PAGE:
Category Archives: Genetics

Photoreceptor degeneration is one of the most common causes of partial as well as total blindness. However, one of its “positive” -or at least, not so negative- characteristics is that, while light-sensing photoreceptor cells in the surface of the retina […]

Most famous RNAs are coding or messenger RNAs (mRNAs) which are the ones that ribosomes read to synthesize proteins. However, many other RNAs are transcribed from DNA and are known as non-coding RNAs. Among those, ribosomic RNAs (rRNAs) which are […]

The term epigenetics refers to heritable changes in gene expression (active vs. inactive genes) that does not involve changes to the underlying DNA sequence. It results in change in phenotype without a change in genotype. An easily comprehensible example […]

We all have listened about gene therapy, and for those who are old enough not in a good way, at all. Gene therapy became the most promising clinical therapy in the 1990s and this technology was meant to transform […]

Last Friday I was, as is always the case listening to an enthusiastic talk given by one of the PhD students from my department. As part of her PhD work, she is trying to understand why periodontitis, an inflammatory […]

“Fear is the path to the dark side. Fear leads to anger. Anger leads to hate. Hate leads to suffering”. Grand Master Yoda. . This is the second chapter of a series of 2 articles that pretends to illustrate how […]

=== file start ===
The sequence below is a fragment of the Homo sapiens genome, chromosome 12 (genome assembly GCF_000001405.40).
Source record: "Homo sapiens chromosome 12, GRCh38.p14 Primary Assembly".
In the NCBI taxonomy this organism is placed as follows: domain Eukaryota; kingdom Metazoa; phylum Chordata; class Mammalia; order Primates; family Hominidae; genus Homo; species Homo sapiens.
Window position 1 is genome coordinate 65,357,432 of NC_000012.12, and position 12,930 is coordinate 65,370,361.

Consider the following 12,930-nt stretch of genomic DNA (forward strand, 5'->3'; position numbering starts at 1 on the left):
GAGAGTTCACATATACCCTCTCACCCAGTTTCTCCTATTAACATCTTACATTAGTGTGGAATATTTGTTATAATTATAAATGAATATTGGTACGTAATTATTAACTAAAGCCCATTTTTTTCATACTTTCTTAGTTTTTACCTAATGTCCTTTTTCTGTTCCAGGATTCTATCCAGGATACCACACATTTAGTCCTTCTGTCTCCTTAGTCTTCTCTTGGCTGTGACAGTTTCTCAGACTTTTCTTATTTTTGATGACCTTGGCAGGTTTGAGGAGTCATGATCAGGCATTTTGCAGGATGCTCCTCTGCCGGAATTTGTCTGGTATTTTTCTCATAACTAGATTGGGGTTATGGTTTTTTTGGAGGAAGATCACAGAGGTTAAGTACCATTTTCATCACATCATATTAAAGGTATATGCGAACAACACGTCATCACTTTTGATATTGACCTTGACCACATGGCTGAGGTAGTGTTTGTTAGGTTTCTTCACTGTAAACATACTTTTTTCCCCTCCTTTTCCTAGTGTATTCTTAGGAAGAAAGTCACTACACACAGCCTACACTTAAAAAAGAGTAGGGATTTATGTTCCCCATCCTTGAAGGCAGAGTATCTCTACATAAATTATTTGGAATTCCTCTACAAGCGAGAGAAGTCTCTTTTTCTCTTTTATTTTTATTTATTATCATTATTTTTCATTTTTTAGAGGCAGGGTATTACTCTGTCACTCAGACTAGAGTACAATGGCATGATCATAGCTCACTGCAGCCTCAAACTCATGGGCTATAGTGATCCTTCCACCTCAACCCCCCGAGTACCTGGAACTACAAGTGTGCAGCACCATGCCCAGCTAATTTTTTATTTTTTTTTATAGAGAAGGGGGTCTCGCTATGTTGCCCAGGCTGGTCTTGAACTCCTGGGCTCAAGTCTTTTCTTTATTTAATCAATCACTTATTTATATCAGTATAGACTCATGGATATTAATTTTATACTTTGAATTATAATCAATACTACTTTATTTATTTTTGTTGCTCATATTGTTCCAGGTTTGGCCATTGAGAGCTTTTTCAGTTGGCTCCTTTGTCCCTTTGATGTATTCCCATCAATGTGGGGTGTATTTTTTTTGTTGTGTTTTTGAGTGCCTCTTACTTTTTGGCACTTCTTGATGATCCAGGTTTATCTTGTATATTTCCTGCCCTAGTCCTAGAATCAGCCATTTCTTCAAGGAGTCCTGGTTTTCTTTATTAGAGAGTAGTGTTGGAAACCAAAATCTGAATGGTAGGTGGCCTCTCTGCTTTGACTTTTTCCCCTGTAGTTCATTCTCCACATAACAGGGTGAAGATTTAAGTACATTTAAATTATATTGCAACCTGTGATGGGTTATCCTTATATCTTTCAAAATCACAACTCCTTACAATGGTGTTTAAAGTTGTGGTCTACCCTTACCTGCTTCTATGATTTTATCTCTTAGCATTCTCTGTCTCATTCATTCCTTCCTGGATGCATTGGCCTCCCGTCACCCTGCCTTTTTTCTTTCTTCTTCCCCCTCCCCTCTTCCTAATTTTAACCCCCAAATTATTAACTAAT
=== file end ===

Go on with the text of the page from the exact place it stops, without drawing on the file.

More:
We are one of a kind because our genetic background says so. When our parents conceived us, one set of chromosomes from each of them merged to create a brand new diploid cell called zygote, which is already unique. […]

You have around 3,000 million letters in you genome. And so does your neighbour, your boss or your gym instructor. They go like this: ATGC…and so on. The four same letters over and over in endless different combinations. What makes […]

Tracking back human civilization there are evidences of dog domestication as far as 10,000 years ago. During this time, the ancient wolves’ genome evolved to give rise to the domestic dog that gradually adapted to human habitat as many […]

In 1968, the Canadian psychologist from McGill University Ronald Melzack described pain as being multidimensional and complex, with sensory-discriminative, affective-motivational and cognitive-evaluative components . Such definition may be a hint as to why the biological meaning of pain has […]